Sustainability In The Fashion Industry

ethical fashion

One of the major selling points of a business in 2019 is its approach to sustainability, thanks in part to the fact we are all now fully aware and considerably educated in regard to global warming.

In terms of the fashion retail industry, sustainability refers to the eco-friendly sourcing of the materials used to make clothes. Other factors include the working conditions of the people producing the materials, the materials total carbon footprint as well as what happens to it once it’s discarded by its owner.

Here, with Jermyn Street Design, who design pilot uniforms, we take a look at the fashion brands involved with sustainability.


For luxury brands, however, this was not the case. In 2017, Burberry, Britain’s largest luxury label by sales, infamously burnt around £28 million worth of clothing and cosmetics in an attempt to prevent consumers getting their hands on heavily discounted or unwanted items that weren’t going to sell at the recommended retail price. Their only justification was to maintain its brand value and reputation as a luxury fashion conglomerate.

Understandably, Burberry’s somewhat inconsiderate and rather insensitive decision to do so was met with outrage from the general public, arguing not only the ecological problems but the human aspect of homeless or poor families that could’ve had the clothes that were going to get destroyed anyway.

Perhaps more concerning than Burberry’s rash choice to set the clothes alight, is the fact they weren’t alone in doing so. Despite the brand burning almost £100m worth of stock in the last 5 years or so, this form of clothing destruction is common amongst brands in the retail sector, but Burberry got caught in the headlights.

Concerted efforts

A push from activists appeared to play some particular influence to the clothes design, however. Despite Burberry burning all their unwanted stock, they did announce towards the end of last year that going forward, not only would they be stopping this practice, they would also be stopping the use of real fur.

Burberry, have in the past, responded to a public moral outcry, protecting their brand image in the process. The ‘chav’ culture of the mid 90s adopted the brand’s trademark checked outerwear as their own and the brand soon became a stereotyped attire of the underclasses – aligning with their passion of brand names and cheap jewellery that still lives on in drabs today. Insidiously, yet ironically, these dedicated customers brought a sharp decline in sales and Burberry was forced to rebuild its esteemed front once more, stoicism doth not work in the world of modern retail.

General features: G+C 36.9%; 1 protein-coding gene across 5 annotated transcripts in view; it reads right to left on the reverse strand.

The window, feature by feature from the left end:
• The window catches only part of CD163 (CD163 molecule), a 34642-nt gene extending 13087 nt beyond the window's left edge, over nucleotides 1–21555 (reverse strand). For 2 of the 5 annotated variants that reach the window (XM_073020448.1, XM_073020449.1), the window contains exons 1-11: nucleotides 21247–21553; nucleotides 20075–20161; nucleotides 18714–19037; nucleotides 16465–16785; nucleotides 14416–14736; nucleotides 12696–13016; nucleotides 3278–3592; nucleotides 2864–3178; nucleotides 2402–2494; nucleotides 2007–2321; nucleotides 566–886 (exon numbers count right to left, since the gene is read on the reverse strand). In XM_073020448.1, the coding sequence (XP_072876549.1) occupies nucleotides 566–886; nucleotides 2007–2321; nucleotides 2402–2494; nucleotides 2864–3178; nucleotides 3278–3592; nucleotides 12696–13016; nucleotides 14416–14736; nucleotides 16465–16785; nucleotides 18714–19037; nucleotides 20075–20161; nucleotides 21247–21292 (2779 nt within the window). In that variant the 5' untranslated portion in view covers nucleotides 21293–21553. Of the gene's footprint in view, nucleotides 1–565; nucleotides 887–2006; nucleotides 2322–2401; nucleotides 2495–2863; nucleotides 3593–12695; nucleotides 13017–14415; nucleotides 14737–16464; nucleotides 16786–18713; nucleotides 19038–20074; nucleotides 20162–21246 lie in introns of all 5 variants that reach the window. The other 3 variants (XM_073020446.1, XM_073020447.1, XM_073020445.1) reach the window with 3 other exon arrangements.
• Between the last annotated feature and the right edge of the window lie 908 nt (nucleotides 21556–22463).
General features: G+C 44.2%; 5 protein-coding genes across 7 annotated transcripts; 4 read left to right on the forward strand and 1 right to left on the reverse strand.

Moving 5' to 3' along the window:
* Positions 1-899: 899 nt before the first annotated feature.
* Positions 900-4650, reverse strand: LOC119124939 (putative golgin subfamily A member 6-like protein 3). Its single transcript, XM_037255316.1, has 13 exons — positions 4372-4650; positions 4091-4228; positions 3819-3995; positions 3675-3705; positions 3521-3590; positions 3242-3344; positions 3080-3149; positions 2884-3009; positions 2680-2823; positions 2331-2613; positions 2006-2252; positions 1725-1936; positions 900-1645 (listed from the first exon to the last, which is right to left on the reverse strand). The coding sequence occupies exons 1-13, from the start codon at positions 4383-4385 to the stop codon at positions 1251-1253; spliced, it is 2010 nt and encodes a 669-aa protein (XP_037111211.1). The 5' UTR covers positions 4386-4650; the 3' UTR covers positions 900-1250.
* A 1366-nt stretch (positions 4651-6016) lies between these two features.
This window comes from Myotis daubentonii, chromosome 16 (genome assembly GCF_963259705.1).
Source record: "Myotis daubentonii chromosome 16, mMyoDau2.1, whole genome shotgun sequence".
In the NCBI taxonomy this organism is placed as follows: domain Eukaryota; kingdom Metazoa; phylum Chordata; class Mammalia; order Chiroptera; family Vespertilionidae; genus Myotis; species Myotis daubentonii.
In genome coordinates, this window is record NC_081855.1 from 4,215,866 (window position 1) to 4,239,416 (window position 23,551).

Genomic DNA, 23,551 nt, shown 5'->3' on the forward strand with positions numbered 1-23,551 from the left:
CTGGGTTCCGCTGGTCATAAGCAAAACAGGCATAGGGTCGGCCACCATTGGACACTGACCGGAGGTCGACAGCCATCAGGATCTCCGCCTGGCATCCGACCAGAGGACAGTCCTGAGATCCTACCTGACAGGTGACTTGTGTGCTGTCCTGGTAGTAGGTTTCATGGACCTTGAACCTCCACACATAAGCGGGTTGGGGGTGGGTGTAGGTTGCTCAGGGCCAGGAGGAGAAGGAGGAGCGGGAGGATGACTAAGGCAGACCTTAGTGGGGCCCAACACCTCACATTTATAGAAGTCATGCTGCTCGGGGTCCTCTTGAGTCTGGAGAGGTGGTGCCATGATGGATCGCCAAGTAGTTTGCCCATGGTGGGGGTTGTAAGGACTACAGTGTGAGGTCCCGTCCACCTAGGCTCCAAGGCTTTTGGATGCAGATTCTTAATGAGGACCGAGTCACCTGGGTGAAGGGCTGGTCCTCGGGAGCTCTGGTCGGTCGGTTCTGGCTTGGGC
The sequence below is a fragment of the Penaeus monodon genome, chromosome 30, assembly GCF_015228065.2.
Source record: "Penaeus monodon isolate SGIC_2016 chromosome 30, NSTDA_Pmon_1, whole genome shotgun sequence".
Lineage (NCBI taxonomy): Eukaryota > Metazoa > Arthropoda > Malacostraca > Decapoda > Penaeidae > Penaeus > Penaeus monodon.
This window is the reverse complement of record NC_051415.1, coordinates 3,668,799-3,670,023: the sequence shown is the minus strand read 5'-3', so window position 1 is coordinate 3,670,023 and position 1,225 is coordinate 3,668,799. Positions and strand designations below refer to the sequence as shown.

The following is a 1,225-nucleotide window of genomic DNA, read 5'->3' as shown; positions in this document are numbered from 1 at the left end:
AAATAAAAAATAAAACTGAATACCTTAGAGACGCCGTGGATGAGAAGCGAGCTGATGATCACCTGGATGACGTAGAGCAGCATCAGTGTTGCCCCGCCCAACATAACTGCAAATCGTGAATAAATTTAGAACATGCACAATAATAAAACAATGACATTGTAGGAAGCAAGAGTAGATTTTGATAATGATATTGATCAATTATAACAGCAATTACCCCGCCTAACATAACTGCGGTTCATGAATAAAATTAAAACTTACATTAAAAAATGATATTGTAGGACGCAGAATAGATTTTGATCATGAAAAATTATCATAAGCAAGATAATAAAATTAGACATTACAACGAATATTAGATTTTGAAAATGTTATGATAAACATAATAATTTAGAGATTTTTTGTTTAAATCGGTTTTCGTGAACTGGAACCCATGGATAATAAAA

H&M are just one example of a major clothing retailer who have made a concerted effort to become more sustainable. They announced last year that they aim to use only recycled materials by 2030 and by 2040 it wants to be 100% climate positive. Of course, it’s one thing making a bold statement but it’s another to follow up on it by implementing changes straight away. As the world’s second largest clothing retailer, they currently source 35% of materials from recycled or sustainably sourced materials, although their goal is in years to come, they still have a long way to go in order to achieve it.

Changing your outlook in regard to sustainability, doesn’t mean you have to change your style. People buy clothes because they like the aesthetics of them, and going green shouldn’t mean beige, “oatmeal-coloured fashion that are oversized or lacking in any sort of luxury” as Stella McCartney puts it, it’s a nod in the direction of the way fashion brands are being experimental when it comes to how they continuously mould their strategies.

What contributes towards a bad fashion footprint?

Despite the fact clothing manufacturers and retailers have been placing somewhat of a focus on reducing their carbon footprint, including sustainable cotton initiatives to reduce the amount of water used, as well as monitoring energy and chemical use, the balance has actually tilted in the direction of the consumer.

Now, in 2019, with virtually the entire human population being connected to social media, there exists a major focus on staying fresh, and in touch with trend. That said the unquenchable desire means people are buying more and more clothes, in fact, since 2012, the amount of clothes we have purchased has risen 10%. Not only are we buying more, the rate at which they’re getting discarded is also increasing.